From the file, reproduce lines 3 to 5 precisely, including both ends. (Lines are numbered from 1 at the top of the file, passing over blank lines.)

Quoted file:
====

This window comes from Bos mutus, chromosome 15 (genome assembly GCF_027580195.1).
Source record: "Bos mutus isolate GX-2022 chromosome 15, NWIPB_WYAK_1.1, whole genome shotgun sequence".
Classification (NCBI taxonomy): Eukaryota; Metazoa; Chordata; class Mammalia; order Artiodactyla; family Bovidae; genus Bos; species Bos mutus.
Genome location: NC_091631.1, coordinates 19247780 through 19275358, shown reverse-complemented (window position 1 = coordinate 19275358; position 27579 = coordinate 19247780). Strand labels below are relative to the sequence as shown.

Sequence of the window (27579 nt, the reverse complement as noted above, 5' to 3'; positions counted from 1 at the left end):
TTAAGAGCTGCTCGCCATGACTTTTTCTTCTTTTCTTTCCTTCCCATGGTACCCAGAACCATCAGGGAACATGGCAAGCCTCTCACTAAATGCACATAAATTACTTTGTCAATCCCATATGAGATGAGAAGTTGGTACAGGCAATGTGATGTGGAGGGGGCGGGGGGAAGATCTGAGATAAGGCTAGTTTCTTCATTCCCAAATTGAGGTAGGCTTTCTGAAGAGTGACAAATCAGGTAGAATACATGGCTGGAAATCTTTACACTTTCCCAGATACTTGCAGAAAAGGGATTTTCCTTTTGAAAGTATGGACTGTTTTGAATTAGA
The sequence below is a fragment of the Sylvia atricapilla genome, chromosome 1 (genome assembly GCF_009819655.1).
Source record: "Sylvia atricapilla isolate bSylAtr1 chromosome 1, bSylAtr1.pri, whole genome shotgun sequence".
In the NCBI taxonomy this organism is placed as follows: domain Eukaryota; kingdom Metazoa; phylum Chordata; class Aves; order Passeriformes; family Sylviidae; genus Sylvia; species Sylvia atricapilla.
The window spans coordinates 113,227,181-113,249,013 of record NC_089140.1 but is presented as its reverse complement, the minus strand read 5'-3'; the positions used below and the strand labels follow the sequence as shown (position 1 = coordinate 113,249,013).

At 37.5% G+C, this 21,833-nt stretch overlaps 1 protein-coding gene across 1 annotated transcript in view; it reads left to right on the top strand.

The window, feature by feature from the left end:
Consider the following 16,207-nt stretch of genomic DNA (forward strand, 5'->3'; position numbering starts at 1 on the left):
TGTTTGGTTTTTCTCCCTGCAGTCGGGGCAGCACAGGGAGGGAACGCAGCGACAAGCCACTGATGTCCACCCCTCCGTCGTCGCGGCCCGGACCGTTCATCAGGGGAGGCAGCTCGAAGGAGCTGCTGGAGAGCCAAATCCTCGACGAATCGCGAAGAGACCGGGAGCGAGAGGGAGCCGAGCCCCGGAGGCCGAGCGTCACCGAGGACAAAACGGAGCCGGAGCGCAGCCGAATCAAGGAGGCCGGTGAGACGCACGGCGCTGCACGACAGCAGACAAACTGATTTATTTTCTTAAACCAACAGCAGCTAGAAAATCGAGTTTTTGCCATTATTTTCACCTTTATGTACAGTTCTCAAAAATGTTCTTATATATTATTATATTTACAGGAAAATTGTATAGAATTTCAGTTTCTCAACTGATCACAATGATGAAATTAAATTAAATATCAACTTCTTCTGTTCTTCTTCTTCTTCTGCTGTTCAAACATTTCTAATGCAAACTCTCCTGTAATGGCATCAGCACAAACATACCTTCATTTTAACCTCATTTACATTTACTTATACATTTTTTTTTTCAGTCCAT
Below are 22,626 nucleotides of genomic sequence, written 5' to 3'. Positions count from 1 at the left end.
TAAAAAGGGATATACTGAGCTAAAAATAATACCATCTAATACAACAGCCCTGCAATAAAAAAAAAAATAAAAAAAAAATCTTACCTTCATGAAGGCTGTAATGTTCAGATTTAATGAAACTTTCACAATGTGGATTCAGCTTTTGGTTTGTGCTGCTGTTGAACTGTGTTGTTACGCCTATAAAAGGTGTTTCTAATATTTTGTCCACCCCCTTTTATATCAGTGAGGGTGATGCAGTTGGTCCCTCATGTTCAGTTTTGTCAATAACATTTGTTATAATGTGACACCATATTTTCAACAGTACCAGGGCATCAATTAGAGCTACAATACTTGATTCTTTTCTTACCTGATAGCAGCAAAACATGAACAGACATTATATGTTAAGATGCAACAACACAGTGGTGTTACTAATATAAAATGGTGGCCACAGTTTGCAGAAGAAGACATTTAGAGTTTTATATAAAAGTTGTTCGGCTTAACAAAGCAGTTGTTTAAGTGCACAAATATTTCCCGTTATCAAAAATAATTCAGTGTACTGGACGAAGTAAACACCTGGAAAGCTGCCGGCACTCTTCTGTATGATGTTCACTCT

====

Classification (NCBI taxonomy): Eukaryota; Metazoa; Chordata; class Mammalia; order Artiodactyla; family Bovidae; genus Bos; species Bos mutus.
Genome location: NC_091631.1, coordinates 19247780 through 19275358, shown reverse-complemented (window position 1 = coordinate 19275358; position 27579 = coordinate 19247780). Strand labels below are relative to the sequence as shown.

Sequence of the window (27579 nt, the reverse complement as noted above, 5' to 3'; positions counted from 1 at the left end):